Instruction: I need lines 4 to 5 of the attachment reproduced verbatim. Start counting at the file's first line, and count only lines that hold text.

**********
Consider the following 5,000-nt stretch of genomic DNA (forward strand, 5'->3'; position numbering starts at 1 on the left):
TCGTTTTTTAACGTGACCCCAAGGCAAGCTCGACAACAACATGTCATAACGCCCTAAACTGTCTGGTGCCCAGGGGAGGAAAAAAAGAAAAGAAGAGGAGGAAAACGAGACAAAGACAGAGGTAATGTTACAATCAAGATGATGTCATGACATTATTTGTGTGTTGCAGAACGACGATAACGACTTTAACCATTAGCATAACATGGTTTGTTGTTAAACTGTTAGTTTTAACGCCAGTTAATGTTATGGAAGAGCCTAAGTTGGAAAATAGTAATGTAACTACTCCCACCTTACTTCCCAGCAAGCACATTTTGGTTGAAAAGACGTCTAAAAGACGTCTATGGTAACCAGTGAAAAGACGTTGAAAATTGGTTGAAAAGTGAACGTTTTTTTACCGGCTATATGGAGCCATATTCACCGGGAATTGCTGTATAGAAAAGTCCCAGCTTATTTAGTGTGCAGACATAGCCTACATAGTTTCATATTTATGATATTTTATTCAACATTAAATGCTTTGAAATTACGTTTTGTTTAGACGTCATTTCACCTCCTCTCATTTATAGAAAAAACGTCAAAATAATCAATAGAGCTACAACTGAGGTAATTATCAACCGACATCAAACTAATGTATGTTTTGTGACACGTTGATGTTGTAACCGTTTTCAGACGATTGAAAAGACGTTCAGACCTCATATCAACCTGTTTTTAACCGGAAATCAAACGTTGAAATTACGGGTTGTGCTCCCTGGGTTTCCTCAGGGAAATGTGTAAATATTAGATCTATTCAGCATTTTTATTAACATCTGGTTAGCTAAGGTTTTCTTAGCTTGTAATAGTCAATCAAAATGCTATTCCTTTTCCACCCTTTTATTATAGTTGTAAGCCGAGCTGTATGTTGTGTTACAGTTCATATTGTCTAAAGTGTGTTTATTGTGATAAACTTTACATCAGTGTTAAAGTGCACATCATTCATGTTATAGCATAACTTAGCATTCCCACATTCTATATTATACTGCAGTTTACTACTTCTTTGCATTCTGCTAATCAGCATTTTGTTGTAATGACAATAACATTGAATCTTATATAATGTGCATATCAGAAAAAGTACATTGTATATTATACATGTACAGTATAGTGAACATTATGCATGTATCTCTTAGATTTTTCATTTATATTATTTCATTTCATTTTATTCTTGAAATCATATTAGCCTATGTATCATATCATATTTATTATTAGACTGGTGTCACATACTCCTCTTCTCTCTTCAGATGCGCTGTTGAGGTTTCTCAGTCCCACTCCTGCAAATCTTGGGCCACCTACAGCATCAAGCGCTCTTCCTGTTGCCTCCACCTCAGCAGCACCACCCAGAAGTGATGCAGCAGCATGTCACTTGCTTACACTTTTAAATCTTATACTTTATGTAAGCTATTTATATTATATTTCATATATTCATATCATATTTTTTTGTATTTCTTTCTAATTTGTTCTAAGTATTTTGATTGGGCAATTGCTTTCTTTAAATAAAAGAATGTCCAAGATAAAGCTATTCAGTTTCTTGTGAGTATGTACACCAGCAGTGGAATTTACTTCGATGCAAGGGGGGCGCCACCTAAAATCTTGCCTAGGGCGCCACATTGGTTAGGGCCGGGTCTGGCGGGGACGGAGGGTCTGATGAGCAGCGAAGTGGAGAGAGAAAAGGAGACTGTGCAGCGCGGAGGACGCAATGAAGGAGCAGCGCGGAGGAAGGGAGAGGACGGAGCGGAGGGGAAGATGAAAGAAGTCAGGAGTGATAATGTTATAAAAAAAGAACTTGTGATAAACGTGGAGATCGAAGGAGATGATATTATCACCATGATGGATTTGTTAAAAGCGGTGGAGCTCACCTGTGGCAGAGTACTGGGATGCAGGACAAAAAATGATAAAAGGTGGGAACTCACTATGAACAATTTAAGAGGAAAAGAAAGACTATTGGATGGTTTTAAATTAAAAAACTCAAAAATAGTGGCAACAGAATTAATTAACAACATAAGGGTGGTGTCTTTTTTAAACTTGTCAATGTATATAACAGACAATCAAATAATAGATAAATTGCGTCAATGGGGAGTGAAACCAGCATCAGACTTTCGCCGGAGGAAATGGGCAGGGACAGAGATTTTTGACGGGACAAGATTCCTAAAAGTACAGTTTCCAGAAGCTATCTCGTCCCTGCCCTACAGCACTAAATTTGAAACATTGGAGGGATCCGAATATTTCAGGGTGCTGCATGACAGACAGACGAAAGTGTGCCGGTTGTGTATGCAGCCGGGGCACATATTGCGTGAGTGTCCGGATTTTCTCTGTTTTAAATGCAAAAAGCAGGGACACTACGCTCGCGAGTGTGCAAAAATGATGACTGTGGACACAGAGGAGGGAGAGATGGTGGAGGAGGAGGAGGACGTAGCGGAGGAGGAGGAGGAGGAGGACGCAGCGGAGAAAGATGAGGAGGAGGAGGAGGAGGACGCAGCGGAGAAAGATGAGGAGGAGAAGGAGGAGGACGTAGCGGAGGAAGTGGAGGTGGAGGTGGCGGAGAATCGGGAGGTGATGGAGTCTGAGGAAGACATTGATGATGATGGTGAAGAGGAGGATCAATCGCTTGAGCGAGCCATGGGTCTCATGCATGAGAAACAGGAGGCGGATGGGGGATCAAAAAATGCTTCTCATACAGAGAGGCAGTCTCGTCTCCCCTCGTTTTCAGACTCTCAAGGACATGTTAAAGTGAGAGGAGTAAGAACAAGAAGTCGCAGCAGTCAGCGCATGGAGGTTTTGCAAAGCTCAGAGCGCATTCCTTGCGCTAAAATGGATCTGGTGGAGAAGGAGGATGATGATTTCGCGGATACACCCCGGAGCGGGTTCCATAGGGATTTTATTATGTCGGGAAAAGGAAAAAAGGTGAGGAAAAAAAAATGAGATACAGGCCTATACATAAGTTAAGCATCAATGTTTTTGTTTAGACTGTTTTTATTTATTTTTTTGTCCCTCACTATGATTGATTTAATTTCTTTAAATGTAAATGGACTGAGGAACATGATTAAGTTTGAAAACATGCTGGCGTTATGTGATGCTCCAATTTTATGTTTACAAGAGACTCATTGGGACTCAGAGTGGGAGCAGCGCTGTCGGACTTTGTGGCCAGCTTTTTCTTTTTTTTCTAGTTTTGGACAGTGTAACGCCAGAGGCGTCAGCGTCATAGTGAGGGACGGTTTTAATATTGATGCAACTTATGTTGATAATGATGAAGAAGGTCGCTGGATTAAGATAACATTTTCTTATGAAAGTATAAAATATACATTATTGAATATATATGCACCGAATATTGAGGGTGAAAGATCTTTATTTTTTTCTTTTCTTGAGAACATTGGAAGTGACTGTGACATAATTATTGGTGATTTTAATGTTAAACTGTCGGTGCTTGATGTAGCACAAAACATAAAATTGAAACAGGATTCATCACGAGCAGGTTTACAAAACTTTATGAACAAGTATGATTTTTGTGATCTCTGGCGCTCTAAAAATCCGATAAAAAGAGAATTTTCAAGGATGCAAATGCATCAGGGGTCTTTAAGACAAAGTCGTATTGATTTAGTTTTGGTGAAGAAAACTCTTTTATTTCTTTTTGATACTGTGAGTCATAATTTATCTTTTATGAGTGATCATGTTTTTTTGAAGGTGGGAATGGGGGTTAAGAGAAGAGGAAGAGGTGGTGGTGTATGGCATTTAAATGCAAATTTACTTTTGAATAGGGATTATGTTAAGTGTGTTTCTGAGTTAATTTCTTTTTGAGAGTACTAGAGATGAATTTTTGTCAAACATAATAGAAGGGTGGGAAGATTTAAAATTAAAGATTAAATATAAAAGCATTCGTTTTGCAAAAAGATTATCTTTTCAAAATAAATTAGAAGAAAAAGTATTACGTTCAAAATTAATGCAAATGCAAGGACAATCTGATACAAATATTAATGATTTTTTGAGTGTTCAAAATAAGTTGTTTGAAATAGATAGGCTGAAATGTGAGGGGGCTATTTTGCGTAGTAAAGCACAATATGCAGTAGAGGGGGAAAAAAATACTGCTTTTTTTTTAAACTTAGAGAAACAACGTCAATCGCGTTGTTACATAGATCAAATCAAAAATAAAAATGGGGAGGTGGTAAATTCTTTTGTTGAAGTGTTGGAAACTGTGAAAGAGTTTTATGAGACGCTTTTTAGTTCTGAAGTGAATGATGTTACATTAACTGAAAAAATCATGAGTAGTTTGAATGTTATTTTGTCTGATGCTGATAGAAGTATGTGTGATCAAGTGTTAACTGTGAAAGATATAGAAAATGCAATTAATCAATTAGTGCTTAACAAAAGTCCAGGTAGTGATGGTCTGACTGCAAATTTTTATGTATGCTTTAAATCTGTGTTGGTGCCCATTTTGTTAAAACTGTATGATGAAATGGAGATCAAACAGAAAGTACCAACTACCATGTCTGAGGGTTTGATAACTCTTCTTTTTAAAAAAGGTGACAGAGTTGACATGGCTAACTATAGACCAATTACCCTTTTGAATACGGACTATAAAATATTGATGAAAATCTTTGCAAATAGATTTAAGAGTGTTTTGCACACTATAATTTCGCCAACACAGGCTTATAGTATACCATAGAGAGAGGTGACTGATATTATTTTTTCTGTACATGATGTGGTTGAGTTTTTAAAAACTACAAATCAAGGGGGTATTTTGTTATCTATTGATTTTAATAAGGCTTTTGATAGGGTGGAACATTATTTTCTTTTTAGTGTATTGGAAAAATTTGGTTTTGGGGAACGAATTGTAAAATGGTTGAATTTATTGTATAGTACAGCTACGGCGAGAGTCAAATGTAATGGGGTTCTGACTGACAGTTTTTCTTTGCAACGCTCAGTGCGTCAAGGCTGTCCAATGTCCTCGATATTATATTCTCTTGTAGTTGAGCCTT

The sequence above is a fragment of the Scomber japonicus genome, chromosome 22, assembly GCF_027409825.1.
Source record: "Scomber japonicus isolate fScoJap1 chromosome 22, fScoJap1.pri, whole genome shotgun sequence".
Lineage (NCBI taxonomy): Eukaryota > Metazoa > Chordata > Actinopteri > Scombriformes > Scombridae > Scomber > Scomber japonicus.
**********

Source record: "Scomber japonicus isolate fScoJap1 chromosome 22, fScoJap1.pri, whole genome shotgun sequence".
Lineage (NCBI taxonomy): Eukaryota > Metazoa > Chordata > Actinopteri > Scombriformes > Scombridae > Scomber > Scomber japonicus.